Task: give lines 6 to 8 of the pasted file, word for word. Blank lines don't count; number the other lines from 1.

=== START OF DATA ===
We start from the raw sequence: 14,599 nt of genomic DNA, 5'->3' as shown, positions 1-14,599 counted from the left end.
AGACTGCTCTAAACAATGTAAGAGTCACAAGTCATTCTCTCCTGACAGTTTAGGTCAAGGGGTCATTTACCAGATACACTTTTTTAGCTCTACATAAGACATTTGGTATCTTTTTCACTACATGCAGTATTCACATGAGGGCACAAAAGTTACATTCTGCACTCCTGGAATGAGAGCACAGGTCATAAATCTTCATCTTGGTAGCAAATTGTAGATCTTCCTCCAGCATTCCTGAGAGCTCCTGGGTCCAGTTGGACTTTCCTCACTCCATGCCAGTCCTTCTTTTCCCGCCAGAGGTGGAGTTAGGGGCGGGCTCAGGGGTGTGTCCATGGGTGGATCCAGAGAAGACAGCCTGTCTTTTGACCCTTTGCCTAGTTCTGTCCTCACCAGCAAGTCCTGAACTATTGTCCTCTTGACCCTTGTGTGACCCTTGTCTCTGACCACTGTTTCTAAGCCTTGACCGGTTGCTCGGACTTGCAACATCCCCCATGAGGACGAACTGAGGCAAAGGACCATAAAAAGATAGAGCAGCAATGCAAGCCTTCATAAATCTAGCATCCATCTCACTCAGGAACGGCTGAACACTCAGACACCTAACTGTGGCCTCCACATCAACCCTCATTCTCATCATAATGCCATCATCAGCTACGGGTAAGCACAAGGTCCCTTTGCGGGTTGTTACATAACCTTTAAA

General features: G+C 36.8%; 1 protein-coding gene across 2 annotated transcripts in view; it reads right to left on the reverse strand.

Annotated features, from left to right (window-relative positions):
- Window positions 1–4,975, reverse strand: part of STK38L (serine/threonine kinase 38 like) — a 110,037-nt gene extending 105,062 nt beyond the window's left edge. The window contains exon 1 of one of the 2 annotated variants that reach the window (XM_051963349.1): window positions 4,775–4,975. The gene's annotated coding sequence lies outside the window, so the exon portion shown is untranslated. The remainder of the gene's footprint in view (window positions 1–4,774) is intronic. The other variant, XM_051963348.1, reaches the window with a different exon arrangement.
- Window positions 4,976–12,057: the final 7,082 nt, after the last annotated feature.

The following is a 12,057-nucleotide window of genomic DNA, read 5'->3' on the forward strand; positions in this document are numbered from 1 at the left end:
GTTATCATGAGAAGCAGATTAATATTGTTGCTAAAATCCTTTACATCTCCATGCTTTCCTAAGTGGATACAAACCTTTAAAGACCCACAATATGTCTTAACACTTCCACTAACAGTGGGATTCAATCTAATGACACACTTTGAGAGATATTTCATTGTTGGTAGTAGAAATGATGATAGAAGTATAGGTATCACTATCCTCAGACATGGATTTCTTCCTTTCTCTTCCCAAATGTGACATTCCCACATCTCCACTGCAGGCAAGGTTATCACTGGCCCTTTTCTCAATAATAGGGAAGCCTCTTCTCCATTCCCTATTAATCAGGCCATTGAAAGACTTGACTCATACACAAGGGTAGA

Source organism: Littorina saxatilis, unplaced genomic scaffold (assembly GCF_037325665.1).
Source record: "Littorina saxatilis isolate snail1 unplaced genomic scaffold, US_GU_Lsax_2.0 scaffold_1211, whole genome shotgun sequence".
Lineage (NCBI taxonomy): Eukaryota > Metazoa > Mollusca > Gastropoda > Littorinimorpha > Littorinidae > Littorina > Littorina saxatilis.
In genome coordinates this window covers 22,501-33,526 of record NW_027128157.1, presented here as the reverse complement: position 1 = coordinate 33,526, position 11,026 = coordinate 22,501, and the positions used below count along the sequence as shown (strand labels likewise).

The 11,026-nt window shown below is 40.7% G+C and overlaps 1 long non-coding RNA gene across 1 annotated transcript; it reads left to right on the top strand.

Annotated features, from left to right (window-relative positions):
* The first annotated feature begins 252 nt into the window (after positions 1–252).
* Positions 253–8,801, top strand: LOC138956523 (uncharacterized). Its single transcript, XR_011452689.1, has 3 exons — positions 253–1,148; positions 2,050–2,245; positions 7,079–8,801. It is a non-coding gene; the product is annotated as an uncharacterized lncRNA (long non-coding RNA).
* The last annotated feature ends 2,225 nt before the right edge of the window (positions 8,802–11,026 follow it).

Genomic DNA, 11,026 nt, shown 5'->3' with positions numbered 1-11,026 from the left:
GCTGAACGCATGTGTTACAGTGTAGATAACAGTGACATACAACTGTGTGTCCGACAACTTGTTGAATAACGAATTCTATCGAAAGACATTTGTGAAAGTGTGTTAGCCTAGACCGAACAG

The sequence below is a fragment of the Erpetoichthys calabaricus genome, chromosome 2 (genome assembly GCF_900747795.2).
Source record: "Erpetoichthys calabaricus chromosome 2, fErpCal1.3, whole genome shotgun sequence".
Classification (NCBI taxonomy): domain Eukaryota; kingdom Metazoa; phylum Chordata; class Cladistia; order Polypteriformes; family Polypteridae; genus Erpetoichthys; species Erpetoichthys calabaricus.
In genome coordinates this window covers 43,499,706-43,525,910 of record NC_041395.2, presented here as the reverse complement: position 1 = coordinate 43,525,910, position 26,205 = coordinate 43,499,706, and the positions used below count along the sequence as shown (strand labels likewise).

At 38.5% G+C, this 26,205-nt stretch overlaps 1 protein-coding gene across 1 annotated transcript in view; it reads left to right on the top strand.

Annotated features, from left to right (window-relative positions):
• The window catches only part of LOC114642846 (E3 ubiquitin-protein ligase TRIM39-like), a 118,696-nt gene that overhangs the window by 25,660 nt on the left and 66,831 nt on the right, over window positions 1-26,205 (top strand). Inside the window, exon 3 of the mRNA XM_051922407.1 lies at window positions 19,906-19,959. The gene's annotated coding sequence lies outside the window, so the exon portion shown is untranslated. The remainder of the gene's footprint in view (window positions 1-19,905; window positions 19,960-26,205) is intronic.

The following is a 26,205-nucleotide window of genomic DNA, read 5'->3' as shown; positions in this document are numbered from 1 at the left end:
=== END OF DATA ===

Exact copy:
- Window positions 4,976–12,057: the final 7,082 nt, after the last annotated feature.

The following is a 12,057-nucleotide window of genomic DNA, read 5'->3' on the forward strand; positions in this document are numbered from 1 at the left end:
GTTATCATGAGAAGCAGATTAATATTGTTGCTAAAATCCTTTACATCTCCATGCTTTCCTAAGTGGATACAAACCTTTAAAGACCCACAATATGTCTTAACACTTCCACTAACAGTGGGATTCAATCTAATGACACACTTTGAGAGATATTTCATTGTTGGTAGTAGAAATGATGATAGAAGTATAGGTATCACTATCCTCAGACATGGATTTCTTCCTTTCTCTTCCCAAATGTGACATTCCCACATCTCCACTGCAGGCAAGGTTATCACTGGCCCTTTTCTCAATAATAGGGAAGCCTCTTCTCCATTCCCTATTAATCAGGCCATTGAAAGACTTGACTCATACACAAGGGTAGA